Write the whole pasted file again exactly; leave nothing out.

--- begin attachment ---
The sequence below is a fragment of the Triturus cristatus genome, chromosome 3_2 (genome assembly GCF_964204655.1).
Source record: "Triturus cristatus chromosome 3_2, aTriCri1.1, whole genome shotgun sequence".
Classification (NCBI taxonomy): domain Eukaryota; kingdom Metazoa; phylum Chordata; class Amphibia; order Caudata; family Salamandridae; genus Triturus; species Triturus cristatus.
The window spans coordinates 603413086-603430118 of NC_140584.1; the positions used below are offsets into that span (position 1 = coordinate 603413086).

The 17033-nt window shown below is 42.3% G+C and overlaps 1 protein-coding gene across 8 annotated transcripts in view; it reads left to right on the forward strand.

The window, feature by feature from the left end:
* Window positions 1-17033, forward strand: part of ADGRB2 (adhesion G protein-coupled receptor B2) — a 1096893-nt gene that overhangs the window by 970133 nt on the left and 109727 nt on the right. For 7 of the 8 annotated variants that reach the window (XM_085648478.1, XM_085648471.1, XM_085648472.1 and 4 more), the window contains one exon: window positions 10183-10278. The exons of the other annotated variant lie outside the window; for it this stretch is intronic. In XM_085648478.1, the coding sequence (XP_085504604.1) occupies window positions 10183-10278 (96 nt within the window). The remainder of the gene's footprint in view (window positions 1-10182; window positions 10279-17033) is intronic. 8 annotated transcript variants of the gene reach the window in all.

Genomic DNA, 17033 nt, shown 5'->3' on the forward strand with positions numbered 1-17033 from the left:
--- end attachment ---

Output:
The sequence below is a fragment of the Triturus cristatus genome, chromosome 3_2 (genome assembly GCF_964204655.1).
Source record: "Triturus cristatus chromosome 3_2, aTriCri1.1, whole genome shotgun sequence".
Classification (NCBI taxonomy): domain Eukaryota; kingdom Metazoa; phylum Chordata; class Amphibia; order Caudata; family Salamandridae; genus Triturus; species Triturus cristatus.
The window spans coordinates 603413086-603430118 of NC_140584.1; the positions used below are offsets into that span (position 1 = coordinate 603413086).

The 17033-nt window shown below is 42.3% G+C and overlaps 1 protein-coding gene across 8 annotated transcripts in view; it reads left to right on the forward strand.

The window, feature by feature from the left end:
* Window positions 1-17033, forward strand: part of ADGRB2 (adhesion G protein-coupled receptor B2) — a 1096893-nt gene that overhangs the window by 970133 nt on the left and 109727 nt on the right. For 7 of the 8 annotated variants that reach the window (XM_085648478.1, XM_085648471.1, XM_085648472.1 and 4 more), the window contains one exon: window positions 10183-10278. The exons of the other annotated variant lie outside the window; for it this stretch is intronic. In XM_085648478.1, the coding sequence (XP_085504604.1) occupies window positions 10183-10278 (96 nt within the window). The remainder of the gene's footprint in view (window positions 1-10182; window positions 10279-17033) is intronic. 8 annotated transcript variants of the gene reach the window in all.

Genomic DNA, 17033 nt, shown 5'->3' on the forward strand with positions numbered 1-17033 from the left: